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The Wireless Blog from Unwired Insight discusses the latest developments in wireless networks and services, including the new technologies and architectures of LTE-Advanced and 5G. For expert advice on 2G, 3G, 4G and 5G mobile systems and standards, including GSM, UMTS, LTE, LTE-Advanced and 5G-NR, please contact us.

Facts and figures on HSPA+, LTE and LTE-Advanced

Photograph of Alastair BrydonI am often asked for facts and figures on current wireless technologies such as Evolved High Speed Packet Access (HSPA+), Long Term Evolution (LTE) and LTE-Advanced, so I thought it would be worth capturing some of these in this blog post. There have been dramatic advances in both HSPA+ and LTE since their first arrival in 3GPP Releases 7 and 8, respectively. It is widely known that since the advent of LTE-Advanced in 3GPP Release 10, the LTE family of standards now fulfils the criteria of a true 4G mobile system, as laid down by the ITU. However, what is not so commonly known is that, as of 3GPP Release 11, HSDPA+ also satisfies many of these requirements, including peak spectral efficiency, spectrum flexibility and latency. While LTE deployment is progressing at a pace, HSPA+ will remain the dominant platform for mobile broadband services for some time to come, and upgrades to HSPA+ networks will be an important element in meeting the demand for mobile data.

Given the complexity of HSPA+ and LTE, and the many different ways in which they can be deployed and configured, it is impossible to reflect all of their ins and outs in one short blog post. In the following table I have captured major features of their designs along with headline performance figures, as of 3GPP Release 11 (frozen September 2012). As we have pointed out many times before, while the peak performance of these technologies is one measure of their capabilities, it should not be taken to reflect typical performance in a real wide-area network. For example, peak throughput figures will be attainable only when the ultimate configuration is deployed (e.g. using the maximum bandwidth and the highest order MIMO configuration) and when the mobile terminal is operating in ideal radio conditions (e.g. strong radio signalling and low loading of the cell). Typical performance in a real network may be significantly lower than the peak figures, but nonetheless these are highly impressive numbers, and it is worth pointing out that both HSPA+ and LTE systems include features to improve their performance in less than ideal conditions, such as near the edge of a cell.

Elsewhere in the Wireless Blog you will find articles on some of the features mentioned here, including LTE carrier aggregationenhanced small cells for LTE and the evolution of 3GPP standards for LTE.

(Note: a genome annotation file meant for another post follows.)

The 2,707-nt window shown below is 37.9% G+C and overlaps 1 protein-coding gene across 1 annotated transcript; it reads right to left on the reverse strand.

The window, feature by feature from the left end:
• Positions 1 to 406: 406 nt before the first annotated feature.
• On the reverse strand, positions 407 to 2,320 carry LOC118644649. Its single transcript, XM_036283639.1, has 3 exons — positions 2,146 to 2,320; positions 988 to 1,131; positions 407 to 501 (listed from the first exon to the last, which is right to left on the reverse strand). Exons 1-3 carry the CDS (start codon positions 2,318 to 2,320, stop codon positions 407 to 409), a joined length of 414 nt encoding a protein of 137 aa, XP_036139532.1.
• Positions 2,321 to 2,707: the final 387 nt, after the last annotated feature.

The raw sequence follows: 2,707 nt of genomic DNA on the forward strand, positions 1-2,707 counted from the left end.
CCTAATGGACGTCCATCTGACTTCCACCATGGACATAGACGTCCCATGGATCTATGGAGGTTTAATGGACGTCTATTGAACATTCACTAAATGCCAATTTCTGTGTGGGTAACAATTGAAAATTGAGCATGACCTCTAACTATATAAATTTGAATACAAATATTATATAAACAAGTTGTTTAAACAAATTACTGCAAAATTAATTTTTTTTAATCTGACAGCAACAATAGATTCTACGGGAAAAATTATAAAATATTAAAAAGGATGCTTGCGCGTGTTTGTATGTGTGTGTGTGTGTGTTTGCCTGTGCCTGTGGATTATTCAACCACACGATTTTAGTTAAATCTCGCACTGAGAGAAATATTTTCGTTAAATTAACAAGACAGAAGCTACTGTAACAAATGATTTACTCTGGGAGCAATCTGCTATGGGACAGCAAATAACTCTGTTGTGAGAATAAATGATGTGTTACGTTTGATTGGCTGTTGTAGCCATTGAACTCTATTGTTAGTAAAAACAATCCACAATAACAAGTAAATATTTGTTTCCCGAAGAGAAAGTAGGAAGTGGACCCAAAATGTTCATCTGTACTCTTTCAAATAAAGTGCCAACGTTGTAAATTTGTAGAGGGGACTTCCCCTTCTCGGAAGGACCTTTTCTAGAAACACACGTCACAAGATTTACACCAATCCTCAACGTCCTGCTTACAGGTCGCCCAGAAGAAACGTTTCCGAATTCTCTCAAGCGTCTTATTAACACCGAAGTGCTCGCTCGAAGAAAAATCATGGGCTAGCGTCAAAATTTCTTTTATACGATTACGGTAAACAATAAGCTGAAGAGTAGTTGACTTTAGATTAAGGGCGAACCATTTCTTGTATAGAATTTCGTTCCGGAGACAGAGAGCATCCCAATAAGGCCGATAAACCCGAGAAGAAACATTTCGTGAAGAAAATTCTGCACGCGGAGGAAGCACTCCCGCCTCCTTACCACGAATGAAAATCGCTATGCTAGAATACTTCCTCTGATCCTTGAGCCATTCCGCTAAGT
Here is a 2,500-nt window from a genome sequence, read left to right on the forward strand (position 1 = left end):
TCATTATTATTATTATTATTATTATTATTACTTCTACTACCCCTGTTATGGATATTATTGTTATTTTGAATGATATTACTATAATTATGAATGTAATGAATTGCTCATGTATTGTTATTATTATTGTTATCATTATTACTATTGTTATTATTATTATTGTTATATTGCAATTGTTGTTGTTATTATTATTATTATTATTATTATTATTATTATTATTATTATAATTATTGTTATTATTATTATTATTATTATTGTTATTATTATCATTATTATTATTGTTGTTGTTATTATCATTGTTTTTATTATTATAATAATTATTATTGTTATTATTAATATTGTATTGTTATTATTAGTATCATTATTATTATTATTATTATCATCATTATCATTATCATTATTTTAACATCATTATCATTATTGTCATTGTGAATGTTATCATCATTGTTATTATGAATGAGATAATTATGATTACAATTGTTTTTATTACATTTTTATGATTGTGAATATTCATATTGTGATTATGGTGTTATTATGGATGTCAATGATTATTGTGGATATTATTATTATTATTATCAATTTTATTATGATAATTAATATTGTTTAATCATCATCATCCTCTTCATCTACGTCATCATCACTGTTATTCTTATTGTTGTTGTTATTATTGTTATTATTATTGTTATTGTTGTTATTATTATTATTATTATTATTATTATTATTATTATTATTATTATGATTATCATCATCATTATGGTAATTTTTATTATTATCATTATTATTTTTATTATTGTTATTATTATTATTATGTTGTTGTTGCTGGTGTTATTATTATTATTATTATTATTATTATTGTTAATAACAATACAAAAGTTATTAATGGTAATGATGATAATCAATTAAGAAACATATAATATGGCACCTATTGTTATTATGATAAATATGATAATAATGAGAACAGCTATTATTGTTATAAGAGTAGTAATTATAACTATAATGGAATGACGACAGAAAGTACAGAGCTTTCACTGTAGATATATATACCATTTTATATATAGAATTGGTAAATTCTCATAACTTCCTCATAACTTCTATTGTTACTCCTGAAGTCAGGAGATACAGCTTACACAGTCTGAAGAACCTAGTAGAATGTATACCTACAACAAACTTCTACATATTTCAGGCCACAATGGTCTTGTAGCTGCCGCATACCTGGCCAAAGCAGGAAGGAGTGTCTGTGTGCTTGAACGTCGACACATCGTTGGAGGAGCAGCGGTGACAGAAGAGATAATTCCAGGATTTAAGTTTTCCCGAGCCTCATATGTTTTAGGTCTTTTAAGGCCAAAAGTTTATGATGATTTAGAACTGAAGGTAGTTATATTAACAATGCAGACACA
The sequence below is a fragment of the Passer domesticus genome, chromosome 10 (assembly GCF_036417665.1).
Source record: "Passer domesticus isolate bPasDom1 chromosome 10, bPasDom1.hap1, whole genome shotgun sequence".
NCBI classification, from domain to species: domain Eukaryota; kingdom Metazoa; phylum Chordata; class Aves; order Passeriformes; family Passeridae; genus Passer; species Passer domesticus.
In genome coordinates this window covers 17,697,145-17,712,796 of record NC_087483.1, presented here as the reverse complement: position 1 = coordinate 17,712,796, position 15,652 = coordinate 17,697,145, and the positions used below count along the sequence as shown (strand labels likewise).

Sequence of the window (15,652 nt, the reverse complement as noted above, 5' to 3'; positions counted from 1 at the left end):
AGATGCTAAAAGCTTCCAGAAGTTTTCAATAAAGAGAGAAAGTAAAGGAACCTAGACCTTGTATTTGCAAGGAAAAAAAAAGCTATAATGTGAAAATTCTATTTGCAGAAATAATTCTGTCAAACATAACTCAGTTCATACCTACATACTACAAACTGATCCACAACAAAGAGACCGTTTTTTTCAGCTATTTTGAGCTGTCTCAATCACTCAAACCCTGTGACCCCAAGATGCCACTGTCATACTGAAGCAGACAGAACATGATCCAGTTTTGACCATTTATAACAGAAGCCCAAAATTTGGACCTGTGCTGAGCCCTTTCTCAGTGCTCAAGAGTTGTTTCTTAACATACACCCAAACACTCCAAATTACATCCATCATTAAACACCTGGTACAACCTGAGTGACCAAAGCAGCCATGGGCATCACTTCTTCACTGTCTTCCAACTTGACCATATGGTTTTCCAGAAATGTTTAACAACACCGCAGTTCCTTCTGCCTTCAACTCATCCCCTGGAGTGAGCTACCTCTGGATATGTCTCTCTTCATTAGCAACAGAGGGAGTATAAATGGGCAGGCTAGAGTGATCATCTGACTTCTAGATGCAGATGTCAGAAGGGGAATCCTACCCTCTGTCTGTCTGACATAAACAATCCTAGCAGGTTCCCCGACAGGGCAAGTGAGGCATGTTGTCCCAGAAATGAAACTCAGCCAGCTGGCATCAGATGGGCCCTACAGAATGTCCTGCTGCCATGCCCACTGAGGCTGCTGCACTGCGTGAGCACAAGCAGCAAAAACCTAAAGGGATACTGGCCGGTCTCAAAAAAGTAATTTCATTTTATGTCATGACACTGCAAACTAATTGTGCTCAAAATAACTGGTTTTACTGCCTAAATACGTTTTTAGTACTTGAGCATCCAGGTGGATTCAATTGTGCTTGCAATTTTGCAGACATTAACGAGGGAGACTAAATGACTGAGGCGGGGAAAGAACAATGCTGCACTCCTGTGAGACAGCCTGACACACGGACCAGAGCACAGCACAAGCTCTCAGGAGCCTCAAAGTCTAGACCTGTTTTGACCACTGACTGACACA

Evolved High Speed Packet Access (HSPA+)Long Term Evolution (LTE) and LTE Advanced
First 3GPP ReleaseRelease 7 (frozen 2007)LTE: Release 8 (frozen 2008)

LTE Advanced: Release 10 (frozen 2011)
Multiple access methodCode Division Multiple Access (CDMA)Downlink: Orthogonal Frequency Domain Multiple Access (OFDMA)

Uplink: Single Carrier Frequency Domain Multiple Access (SC-FDMA)
Duplex methodFrequency Division Duplexing (FDD) or Time Division Duplexing (TDD)FDD or TDD
ModulationUp to 64 level Quadrature Amplitude Modulation (QAM)Up to 128 level QAM
Carrier bandwidth5MHz1.4MHz, 3MHz, 5MHz, 10MHz, 15MHz or 20MHz
Carrier aggregationMulti-Carrier High Speed Downlink Packet Access (MC-HSDPA) allows aggregation of up to eight 5MHz downlink carriers.

Dual-Carrier High Speed Uplink Packet Access (DC-HSUPA) allows aggregation of up to two 5MHz uplink carriers.
Carrier aggregation enables the combination of up to five individual carriers to achieve a maximum bandwidth of 100MHz in the uplink or downlink.
AntennasDownlink Multiple Input Multiple Output (MIMO) support for up to 4 transmit and 4 receive antennas.

Uplink MIMO support for up to 2 transmit and 2 receive antennas.
Downlink MIMO support for up to 8 transmit and 8 receive antennas.

Uplink MIMO support for up to 4 transmit and 4 receive antennas.
Other featuresMultiflow enables a mobile device to receive data from multiple cells, to improve downlink data rates near the edge of cells.

Uplink beamforming improves data rates on the uplink.
Co-ordinated multipoint (CoMP) transmission and reception enables simultaneous communication with multiple cells, to improve performance near the edge of cells.

Enhanced inter-cell interference coordination (eICIC) improves performance towards the edge of cells.

Relay nodes support network architectures comprising a variety of cell sizes.
Peak throughputDownlink: up to 336Mbps (64QAM, eight-carrier HSDPA, 2x2 MIMO or 64QAM, four-carrier HSDPA, 4x4 MIMO)

Uplink: up to 69Mbps (64QAM, two-carrier HSUPA, 2x2 MIMO)
Downlink: up to 3Gbps in low mobility situations (128QAM, 100MHz, 8x8 MIMO)

Uplink: up to 1.5Gbps in low mobility situations (128QAM, 100MHz, 4x4 MIMO)
Peak spectral efficiencyDownlink: 16.8bps/Hz (64QAM, 4x4 MIMO).

Uplink: 6.9bps/Hz (64QAM, 2x2 MIMO)
Dowlink: 30bps/Hz (128QAM, 8x8 MIMO).

Uplink: 15bps/Hz (128QAM, 4x4 MIMO)
LatencyDown to less than 10msDown to less than 10ms
Commercial deployments 315 commercial HSPA+ networks in 137 countries by May 2013 (source GSA)175 networks in 70 countries by May 2013 (source GSA)

Dr Alastair Brydon has worked in digital radio communications for over 25 years. He provides expert advice on 2G, 3G and 4G mobile systems and standards including GSM, UMTS and LTE. He has written over 40 reports on the development of wireless technologies and services and has acted as an expert witness in major patent disputes.

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